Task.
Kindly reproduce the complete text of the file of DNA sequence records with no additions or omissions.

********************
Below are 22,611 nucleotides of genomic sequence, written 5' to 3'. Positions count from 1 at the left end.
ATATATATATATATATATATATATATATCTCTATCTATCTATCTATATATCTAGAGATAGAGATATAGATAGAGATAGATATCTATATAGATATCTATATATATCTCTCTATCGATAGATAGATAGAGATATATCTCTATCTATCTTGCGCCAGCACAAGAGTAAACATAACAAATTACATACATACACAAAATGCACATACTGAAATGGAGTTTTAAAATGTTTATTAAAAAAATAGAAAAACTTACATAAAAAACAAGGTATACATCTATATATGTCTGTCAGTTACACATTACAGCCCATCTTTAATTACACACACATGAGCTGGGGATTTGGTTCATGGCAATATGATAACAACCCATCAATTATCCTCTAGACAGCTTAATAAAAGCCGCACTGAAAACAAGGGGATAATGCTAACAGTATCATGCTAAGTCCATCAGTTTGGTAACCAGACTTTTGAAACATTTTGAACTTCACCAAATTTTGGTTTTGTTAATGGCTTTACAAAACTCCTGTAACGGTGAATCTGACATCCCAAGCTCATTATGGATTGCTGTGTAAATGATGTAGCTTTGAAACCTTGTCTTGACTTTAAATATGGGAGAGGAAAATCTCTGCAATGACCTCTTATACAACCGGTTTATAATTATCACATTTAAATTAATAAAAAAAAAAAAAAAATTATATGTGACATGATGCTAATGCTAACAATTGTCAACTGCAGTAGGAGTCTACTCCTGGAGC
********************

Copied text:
Below are 22,611 nucleotides of genomic sequence, written 5' to 3'. Positions count from 1 at the left end.
ATATATATATATATATATATATATATATCTCTATCTATCTATCTATATATCTAGAGATAGAGATATAGATAGAGATAGATATCTATATAGATATCTATATATATCTCTCTATCGATAGATAGATAGAGATATATCTCTATCTATCTTGCGCCAGCACAAGAGTAAACATAACAAATTACATACATACACAAAATGCACATACTGAAATGGAGTTTTAAAATGTTTATTAAAAAAATAGAAAAACTTACATAAAAAACAAGGTATACATCTATATATGTCTGTCAGTTACACATTACAGCCCATCTTTAATTACACACACATGAGCTGGGGATTTGGTTCATGGCAATATGATAACAACCCATCAATTATCCTCTAGACAGCTTAATAAAAGCCGCACTGAAAACAAGGGGATAATGCTAACAGTATCATGCTAAGTCCATCAGTTTGGTAACCAGACTTTTGAAACATTTTGAACTTCACCAAATTTTGGTTTTGTTAATGGCTTTACAAAACTCCTGTAACGGTGAATCTGACATCCCAAGCTCATTATGGATTGCTGTGTAAATGATGTAGCTTTGAAACCTTGTCTTGACTTTAAATATGGGAGAGGAAAATCTCTGCAATGACCTCTTATACAACCGGTTTATAATTATCACATTTAAATTAATAAAAAAAAAAAAAAAATTATATGTGACATGATGCTAATGCTAACAATTGTCAACTGCAGTAGGAGTCTACTCCTGGAGC